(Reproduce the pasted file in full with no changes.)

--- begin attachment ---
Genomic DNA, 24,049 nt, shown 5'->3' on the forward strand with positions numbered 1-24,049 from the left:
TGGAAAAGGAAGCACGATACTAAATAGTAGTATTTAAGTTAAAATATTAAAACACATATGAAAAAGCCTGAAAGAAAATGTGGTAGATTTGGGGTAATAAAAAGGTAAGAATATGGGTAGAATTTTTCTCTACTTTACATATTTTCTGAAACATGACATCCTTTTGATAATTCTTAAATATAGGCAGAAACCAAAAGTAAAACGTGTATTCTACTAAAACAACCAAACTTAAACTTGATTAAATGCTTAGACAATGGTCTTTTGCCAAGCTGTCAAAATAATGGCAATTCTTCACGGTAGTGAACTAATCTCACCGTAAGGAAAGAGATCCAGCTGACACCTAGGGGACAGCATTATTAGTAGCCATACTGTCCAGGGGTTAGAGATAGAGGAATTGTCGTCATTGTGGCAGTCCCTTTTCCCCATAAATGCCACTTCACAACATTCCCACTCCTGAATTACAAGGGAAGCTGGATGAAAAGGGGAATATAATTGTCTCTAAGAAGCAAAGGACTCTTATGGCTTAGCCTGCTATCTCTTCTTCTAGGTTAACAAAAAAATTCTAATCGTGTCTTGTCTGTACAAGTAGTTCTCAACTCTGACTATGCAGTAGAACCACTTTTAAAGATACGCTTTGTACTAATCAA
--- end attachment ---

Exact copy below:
Genomic DNA, 24,049 nt, shown 5'->3' on the forward strand with positions numbered 1-24,049 from the left:
TGGAAAAGGAAGCACGATACTAAATAGTAGTATTTAAGTTAAAATATTAAAACACATATGAAAAAGCCTGAAAGAAAATGTGGTAGATTTGGGGTAATAAAAAGGTAAGAATATGGGTAGAATTTTTCTCTACTTTACATATTTTCTGAAACATGACATCCTTTTGATAATTCTTAAATATAGGCAGAAACCAAAAGTAAAACGTGTATTCTACTAAAACAACCAAACTTAAACTTGATTAAATGCTTAGACAATGGTCTTTTGCCAAGCTGTCAAAATAATGGCAATTCTTCACGGTAGTGAACTAATCTCACCGTAAGGAAAGAGATCCAGCTGACACCTAGGGGACAGCATTATTAGTAGCCATACTGTCCAGGGGTTAGAGATAGAGGAATTGTCGTCATTGTGGCAGTCCCTTTTCCCCATAAATGCCACTTCACAACATTCCCACTCCTGAATTACAAGGGAAGCTGGATGAAAAGGGGAATATAATTGTCTCTAAGAAGCAAAGGACTCTTATGGCTTAGCCTGCTATCTCTTCTTCTAGGTTAACAAAAAAATTCTAATCGTGTCTTGTCTGTACAAGTAGTTCTCAACTCTGACTATGCAGTAGAACCACTTTTAAAGATACGCTTTGTACTAATCAA